Firstly, I don't expect every visitor to this site to be an audio expert, so it's worth saying that the diaphragm of the microphone is the part that contacts the air and detects sound. Normally it is round and flat. And normally there is just one diaphragm in a typical microphone. Exceptions are ribbon mics where the diaphragm is likely to be rectangular and corrugated. And mics that have one diaphragm for low frequencies and another for high. But these exceptions are very much in the minority.
So, one diaphragm that is round and flat. Not good enough says the Audio Technica AT5047. Here are larger versions of the images for your detailed consideration...
Well that has to be the obvious question. One answer might be that the microphone marketplace is extremely crowded and Audio-Technica just wanted something different, and an interesting feature to promote. This might be true of many pro audio products and is worth considering when you are reading manufacturers' marketing materials.
But there is an interesting point to this development. The virtue of a large diaphragm in a microphone is that it contacts a lot of air molecules. Air molecules, as you might remember from school science, are subject to Brownian motion where the molecules vibrate at random. Microphones interpret Brownian motion as noise. But the great thing is that a larger diaphragm will average out the noise better than a smaller diaphragm will. This is of considerable practical importance and you will hear the difference if you record, such as in classical music, with microphones at a distance from the sound source. Classical guitar is a good example because it is a quiet instrument, yet sounds better when the mics are positioned to capture the acoustics of the recording venue (assuming it is a venue suitable for classical guitar).
So a large-diaphragm microphone can be expected to be quiet. But at what cost?
The cost is that the diaphragm is now large enough to have resonances in the audio band. In part this accounts for the sound texture of the large-diaphragm mic and often it is something you would want, to add character to the signal you are recording. But it would be nice to have an ultra-quiet mic that was effectively resonance-free.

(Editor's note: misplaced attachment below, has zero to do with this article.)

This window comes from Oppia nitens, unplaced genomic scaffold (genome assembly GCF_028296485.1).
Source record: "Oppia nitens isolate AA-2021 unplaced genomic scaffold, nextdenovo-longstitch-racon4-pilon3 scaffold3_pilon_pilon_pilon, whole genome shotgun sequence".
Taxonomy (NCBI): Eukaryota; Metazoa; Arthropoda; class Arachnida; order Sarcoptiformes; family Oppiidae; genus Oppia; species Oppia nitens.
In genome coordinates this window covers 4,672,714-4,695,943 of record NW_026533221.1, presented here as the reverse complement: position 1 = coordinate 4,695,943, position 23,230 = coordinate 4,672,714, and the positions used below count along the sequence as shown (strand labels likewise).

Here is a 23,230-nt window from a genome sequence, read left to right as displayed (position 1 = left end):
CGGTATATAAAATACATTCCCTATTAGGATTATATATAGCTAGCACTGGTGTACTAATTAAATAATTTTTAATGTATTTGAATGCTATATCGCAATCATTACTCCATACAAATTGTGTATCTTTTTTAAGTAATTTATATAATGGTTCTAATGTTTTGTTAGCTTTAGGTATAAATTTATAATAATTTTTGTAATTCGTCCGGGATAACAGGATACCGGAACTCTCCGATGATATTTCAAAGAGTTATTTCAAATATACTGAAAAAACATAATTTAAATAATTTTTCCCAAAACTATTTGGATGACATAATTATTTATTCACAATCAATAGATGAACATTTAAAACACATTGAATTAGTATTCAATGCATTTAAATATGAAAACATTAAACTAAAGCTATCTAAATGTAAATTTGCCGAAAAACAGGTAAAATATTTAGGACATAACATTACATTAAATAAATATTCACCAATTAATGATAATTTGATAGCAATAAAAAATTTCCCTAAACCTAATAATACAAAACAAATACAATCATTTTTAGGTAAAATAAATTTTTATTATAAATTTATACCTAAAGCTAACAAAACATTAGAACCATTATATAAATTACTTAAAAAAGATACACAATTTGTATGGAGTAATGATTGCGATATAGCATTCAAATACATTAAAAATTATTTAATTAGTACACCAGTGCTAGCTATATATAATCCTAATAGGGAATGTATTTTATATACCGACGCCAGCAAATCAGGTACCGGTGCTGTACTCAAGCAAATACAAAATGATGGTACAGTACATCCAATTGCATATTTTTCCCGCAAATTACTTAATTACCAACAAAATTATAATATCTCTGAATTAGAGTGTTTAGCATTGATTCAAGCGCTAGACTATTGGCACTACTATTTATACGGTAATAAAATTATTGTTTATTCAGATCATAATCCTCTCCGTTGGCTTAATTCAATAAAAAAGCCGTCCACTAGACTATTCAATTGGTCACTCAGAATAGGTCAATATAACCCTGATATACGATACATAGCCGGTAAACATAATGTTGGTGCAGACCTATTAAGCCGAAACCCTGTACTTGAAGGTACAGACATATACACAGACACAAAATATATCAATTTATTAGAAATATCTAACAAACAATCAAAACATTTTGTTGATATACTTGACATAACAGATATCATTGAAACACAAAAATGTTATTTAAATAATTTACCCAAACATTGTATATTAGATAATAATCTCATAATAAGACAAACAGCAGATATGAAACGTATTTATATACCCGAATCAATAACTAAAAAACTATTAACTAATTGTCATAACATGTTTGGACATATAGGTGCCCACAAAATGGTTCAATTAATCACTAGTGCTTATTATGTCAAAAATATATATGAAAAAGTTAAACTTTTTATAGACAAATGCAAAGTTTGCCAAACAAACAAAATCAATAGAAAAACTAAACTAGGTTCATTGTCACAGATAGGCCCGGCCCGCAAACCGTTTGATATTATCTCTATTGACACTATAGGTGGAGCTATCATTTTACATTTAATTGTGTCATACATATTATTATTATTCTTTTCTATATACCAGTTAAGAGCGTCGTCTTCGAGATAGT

So this is the thinking behind the AT5047. Multiple diaphragms mean that each diaphragm can be smaller. Making them rectangular seems obvious because rectangles tessellate where circles do not. Multiple circular diaphragms would waste space.
Also, although it isn't the case that there will be no resonance, a rectangular diaphragm will have one resonant frequency for the long dimension and a different resonant frequency for the short. Two smaller resonances are, to the ear, better than one strong one.
I have to wonder though whether the rectangle is the best shape possible. Maths enthusiasts will probably know of irregular shapes that tessellate, and not necessarily have straight edges. Shapes such as these could distribute resonances more widely. Something for microphone manufacturers to consider perhaps?
Another feature, or issue if you like, of large-diaphragm microphones is that they tend to be more directional than small-diaphragm mics. This is due to cancellation effects when sound strikes from an angle. It's something that is worth looking up if you want more detail. I found a polar response chart among Audio-Technica's published information...
It is a little difficult to make out the details, but if you peer closely enough you will see that the response tightens considerably at higher frequencies. This could make the mic less suitable for use in a stereo pair, or as drum overheads. But never say never - interesting results can often be found by going against conventional wisdom. However the conventional wisdom says that this mic is most likely to perform at its best pointing head-on at an instrument or vocal.
In summary, this is an interesting microphone and new developments are always exciting. By the way, did I mention the price? Er, no I didn't. List price is $3499 USD!
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